Another variable factoring into profitability is “number of turns versus inventory,” says Cheris — or how many rentals an outfit can generate while still remaining rentable and pristine. He points out that the “combo math” of creating the most optimum formula has made it harder for rental startups to scale. Prominent bridal styles, like minimalist slip dresses and crepe sheaths, may hold up for multiple dry cleans, but elaborate beading, delicate lace and extravagant floral appliqués — not so much. Plus, the repeat washing expenses would eat into margins, unless the dry cleaning facility is in-house, like Rent the Runway’s, which happens to be the largest in the world. Never mind real estate costs: “[Wedding gowns] take up a lot of space,” says Chiang.
For Desai, Lukh’s launch year has offered its own educational experience in maintaining the embroidered and embellished silk fabrics: “I quickly learned that intricate beadwork does come off after like, two wears, and then you dry clean…. “
Lukh has pivoted to “more pattern-based” offerings and enacted extra quality control for sewn-on embellishments. On the Chicago-end, the team quickly “increased efficiencies” in keeping similar embellishments and patterns easily accessible to quickly replace and repair beading in between rentals, she says. Desai and her team continuously experiment and test combinations of the sturdiest fabrics, embellishments and silhouettes.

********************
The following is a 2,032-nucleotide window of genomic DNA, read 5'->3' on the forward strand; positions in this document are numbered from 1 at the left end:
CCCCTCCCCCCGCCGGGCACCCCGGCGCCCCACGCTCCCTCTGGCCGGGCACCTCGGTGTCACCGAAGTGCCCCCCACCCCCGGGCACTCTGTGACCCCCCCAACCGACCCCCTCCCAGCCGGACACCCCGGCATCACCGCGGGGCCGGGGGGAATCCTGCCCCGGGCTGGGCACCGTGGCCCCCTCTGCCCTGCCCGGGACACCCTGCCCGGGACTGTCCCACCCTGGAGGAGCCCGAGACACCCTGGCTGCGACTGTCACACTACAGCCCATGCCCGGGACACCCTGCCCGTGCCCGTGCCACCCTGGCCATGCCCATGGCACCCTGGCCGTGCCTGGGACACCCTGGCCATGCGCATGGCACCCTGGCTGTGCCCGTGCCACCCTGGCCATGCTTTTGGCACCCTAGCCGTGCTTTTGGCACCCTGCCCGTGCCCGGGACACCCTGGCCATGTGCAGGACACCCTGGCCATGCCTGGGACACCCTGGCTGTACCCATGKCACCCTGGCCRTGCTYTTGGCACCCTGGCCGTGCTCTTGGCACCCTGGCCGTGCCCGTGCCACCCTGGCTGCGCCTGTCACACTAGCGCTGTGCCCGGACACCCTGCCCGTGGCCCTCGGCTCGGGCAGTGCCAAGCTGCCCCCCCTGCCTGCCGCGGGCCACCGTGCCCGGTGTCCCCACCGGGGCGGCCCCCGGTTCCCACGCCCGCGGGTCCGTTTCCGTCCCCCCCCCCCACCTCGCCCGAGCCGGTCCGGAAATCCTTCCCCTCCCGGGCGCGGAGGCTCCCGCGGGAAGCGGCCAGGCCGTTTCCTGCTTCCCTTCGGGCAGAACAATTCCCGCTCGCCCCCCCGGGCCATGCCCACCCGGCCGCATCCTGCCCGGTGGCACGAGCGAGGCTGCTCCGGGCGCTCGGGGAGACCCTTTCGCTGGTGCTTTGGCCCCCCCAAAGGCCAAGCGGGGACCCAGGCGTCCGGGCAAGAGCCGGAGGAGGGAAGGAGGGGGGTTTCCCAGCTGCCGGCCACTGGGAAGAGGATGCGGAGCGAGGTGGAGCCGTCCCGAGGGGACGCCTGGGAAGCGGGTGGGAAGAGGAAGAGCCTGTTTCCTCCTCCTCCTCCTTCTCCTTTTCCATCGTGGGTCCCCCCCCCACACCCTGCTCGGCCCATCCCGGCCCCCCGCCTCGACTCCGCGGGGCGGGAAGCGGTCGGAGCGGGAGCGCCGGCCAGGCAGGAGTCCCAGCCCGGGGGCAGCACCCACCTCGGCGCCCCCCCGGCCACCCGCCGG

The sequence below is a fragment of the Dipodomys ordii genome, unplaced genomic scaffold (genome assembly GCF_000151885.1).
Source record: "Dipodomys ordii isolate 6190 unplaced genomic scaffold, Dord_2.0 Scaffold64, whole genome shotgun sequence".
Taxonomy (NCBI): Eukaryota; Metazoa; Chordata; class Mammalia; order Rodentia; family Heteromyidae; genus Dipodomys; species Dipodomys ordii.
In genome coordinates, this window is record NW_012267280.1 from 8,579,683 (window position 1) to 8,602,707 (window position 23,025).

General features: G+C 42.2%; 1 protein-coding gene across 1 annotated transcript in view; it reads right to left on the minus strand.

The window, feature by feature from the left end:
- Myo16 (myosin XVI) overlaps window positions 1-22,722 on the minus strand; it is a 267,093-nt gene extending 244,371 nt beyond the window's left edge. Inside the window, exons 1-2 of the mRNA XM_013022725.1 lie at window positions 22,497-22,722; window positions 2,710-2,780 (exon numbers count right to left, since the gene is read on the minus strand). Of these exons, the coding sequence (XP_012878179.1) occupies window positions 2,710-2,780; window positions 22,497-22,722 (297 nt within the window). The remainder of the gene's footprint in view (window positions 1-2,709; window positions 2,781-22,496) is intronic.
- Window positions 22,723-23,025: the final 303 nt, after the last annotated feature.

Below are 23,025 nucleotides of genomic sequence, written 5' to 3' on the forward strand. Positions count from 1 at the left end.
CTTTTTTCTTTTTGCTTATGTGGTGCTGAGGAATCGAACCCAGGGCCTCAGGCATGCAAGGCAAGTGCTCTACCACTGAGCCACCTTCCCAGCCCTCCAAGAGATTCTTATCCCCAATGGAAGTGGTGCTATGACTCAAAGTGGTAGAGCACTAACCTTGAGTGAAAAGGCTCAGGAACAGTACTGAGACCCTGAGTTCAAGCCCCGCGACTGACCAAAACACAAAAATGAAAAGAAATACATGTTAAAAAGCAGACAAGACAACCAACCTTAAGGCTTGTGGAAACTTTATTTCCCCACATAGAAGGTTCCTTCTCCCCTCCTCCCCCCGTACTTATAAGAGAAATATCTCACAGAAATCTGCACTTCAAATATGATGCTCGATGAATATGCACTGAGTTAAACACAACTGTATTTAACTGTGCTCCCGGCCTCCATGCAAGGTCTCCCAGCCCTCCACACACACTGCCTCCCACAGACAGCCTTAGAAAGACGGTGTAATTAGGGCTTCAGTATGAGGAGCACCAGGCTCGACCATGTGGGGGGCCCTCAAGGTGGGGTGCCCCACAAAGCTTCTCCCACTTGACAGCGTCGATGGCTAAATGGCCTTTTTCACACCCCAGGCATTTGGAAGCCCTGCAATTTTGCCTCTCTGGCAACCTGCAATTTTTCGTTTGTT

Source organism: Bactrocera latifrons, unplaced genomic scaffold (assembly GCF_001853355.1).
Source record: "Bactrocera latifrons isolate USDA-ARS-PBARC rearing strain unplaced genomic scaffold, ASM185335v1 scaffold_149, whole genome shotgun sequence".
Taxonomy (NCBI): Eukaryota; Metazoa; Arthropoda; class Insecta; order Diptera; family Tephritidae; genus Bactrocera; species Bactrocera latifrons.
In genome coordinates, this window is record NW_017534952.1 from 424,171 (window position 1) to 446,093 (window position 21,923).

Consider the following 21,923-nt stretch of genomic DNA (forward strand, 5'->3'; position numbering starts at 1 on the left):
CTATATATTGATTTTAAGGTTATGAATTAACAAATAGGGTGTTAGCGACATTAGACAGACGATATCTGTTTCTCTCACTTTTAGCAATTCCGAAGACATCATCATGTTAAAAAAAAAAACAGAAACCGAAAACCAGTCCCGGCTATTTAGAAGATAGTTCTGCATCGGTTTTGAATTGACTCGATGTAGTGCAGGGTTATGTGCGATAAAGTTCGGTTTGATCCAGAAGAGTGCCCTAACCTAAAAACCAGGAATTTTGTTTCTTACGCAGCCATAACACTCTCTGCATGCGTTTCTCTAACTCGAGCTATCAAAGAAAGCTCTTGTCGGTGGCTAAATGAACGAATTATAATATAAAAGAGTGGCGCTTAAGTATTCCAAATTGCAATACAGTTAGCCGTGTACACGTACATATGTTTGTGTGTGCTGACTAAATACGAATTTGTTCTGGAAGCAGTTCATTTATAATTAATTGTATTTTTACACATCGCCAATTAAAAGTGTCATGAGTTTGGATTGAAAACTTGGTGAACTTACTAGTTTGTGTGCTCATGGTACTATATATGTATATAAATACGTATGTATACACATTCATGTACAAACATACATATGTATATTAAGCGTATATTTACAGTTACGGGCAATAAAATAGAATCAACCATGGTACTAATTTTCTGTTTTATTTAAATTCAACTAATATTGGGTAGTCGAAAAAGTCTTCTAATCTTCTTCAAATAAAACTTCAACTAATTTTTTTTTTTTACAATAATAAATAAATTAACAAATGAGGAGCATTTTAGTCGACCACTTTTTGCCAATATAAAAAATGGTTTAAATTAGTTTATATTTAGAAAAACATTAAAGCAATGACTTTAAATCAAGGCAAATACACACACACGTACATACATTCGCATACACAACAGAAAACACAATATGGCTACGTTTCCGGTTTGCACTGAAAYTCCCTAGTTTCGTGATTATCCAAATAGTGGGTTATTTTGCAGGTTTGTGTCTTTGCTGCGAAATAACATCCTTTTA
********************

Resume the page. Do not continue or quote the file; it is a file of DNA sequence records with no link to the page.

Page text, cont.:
As far as Rent the Runway’s bridal offering goes, “I’m never gonna say, ‘never’ — I’m not saying that [wedding gowns] will never become a part of our offering,” says Sarah Tam, the company’s Chief Marketing Officer. “But, with weddings being really high stakes, we don’t want to disappoint our customer with any dress that we can’t alter to her specification and fabrics that won’t last through our dry cleaning process.”
Tam and her team have found the most popular fabrications, not requiring tailoring for a well-received fit, include crepe, wrinkle-resistant materials and lace with stretch. With Zoom nuptials, civil ceremonies and micro-weddings proliferating over the past year — and weddings becoming less traditional overall — interest in ready-to-wear alternatives, like midi-dresses, jumpsuits and separates, have increased. (Interest in “white dresses” on the platform jumped from the 25th most searched term, in before-times, to eighth since June 2020 — to still remain in the top 10.)
Size diversity is another advantage of offering ready-to-wear as compared to traditional bridal-wear, which, as a whole, still struggles with offering an inclusive range of sizes. Galbut, who’s skeptical at best about the viability of wedding dress rentals in the U.S., does perk up at the prospect of disruptors determining a cutting-edge way to solve this persisting pain point in the market. “It’s a huge opportunity, even from a design perspective,” she says. “Can somebody design dresses that actually can transform into different shapes and sizes that are more inclusive?”
Lukh offers specially-designed adjustable sizing on certain pieces. For example, blouses and some dresses have mechanisms for renters to easily take in or loosen the backs for an ideal fit; strategically-placed zippers and strings also allow clients to alter the fit at home. “The goal is to innovate much as possible,” says Desai. Next on the list: designs with detachable sleeves and shoulder covers, which also respect the different culture and religious traditions throughout South Asia.